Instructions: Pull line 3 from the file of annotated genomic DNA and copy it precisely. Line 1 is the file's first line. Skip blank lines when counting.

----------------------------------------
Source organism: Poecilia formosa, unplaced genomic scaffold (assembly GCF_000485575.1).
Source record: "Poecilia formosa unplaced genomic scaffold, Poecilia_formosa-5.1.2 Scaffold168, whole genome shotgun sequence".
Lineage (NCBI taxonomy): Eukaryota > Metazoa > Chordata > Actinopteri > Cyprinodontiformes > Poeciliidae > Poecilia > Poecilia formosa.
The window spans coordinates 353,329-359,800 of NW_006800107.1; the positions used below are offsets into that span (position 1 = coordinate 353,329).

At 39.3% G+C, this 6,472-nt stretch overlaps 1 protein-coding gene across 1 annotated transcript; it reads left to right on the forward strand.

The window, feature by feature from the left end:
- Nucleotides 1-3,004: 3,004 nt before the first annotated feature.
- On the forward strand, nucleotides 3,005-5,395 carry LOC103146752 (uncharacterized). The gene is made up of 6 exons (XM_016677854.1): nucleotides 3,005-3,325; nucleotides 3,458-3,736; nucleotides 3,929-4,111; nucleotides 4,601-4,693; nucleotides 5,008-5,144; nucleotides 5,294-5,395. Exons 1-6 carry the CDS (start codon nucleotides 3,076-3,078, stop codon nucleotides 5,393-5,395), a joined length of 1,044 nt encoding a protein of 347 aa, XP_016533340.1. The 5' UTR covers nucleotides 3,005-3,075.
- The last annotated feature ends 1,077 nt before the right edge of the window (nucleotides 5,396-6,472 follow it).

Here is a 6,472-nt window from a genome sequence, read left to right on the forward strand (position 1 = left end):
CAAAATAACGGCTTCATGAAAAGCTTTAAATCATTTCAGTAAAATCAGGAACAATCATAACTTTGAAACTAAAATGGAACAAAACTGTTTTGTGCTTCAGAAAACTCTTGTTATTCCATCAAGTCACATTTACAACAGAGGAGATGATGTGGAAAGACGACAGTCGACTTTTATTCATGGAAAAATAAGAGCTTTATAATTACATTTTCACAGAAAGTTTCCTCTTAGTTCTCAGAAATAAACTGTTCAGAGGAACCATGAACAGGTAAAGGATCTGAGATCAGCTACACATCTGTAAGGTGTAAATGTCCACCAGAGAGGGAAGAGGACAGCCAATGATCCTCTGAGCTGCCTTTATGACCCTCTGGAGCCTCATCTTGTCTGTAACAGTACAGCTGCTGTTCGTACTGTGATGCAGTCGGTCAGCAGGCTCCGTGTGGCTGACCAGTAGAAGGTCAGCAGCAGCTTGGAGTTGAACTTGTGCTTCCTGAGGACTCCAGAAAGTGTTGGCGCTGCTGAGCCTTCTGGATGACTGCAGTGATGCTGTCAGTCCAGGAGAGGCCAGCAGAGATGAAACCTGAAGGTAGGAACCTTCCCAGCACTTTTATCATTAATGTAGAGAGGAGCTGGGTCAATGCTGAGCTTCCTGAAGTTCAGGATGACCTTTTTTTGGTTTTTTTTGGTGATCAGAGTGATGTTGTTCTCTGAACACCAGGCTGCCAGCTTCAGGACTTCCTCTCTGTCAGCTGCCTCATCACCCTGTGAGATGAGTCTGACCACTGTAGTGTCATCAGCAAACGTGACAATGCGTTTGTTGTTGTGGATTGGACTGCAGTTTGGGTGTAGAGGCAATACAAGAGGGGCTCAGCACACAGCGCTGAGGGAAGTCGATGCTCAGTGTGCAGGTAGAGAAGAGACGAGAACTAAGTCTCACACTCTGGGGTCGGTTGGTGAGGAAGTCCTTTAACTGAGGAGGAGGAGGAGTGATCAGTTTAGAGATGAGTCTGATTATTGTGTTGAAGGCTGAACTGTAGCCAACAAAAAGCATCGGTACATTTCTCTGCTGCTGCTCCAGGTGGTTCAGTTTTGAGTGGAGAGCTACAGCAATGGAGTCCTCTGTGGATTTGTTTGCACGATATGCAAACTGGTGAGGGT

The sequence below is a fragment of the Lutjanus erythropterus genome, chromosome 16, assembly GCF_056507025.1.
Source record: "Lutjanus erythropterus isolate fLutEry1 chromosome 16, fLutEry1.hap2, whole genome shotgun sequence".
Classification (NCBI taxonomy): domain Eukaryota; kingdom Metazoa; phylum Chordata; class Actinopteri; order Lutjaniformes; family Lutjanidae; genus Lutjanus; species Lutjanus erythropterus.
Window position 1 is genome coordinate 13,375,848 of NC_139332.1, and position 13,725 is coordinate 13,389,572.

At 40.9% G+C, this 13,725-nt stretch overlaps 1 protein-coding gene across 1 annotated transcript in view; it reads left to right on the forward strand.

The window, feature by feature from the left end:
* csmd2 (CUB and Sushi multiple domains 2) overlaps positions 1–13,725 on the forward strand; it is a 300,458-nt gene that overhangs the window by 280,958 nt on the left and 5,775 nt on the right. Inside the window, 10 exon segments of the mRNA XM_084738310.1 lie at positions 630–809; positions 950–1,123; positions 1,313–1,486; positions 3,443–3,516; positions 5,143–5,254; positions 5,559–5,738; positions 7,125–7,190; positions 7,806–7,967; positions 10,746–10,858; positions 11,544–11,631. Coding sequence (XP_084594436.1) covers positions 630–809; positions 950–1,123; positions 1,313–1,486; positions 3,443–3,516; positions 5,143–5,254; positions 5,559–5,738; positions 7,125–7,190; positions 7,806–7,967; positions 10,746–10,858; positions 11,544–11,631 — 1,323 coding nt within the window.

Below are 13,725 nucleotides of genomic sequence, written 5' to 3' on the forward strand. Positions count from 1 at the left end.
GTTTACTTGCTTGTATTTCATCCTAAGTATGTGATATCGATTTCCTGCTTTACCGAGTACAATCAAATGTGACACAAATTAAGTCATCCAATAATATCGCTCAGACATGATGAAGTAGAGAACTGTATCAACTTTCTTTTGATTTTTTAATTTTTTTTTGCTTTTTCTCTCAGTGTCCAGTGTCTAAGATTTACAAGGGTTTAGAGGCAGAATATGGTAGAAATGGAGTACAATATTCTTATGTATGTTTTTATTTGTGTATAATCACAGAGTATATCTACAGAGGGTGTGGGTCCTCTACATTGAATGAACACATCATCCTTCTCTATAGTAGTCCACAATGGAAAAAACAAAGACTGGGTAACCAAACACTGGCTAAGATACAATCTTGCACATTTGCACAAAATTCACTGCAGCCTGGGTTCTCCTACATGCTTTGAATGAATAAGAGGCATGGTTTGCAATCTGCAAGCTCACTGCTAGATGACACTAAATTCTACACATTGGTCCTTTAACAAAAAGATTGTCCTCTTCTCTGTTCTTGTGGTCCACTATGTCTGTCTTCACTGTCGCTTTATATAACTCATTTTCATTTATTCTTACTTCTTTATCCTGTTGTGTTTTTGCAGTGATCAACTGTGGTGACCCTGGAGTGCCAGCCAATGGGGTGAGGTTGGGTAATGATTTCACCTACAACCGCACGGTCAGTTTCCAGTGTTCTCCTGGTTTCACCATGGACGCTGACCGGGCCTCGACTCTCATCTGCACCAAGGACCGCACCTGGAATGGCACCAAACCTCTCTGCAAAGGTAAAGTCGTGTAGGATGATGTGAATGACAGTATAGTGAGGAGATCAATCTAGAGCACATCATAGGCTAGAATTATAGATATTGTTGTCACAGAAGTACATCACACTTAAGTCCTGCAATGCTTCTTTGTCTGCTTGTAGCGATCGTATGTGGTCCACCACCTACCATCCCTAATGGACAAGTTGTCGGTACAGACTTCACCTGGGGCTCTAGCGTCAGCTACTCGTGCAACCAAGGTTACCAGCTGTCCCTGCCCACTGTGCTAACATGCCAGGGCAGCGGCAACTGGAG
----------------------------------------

Lineage (NCBI taxonomy): Eukaryota > Metazoa > Chordata > Actinopteri > Cyprinodontiformes > Poeciliidae > Poecilia > Poecilia formosa.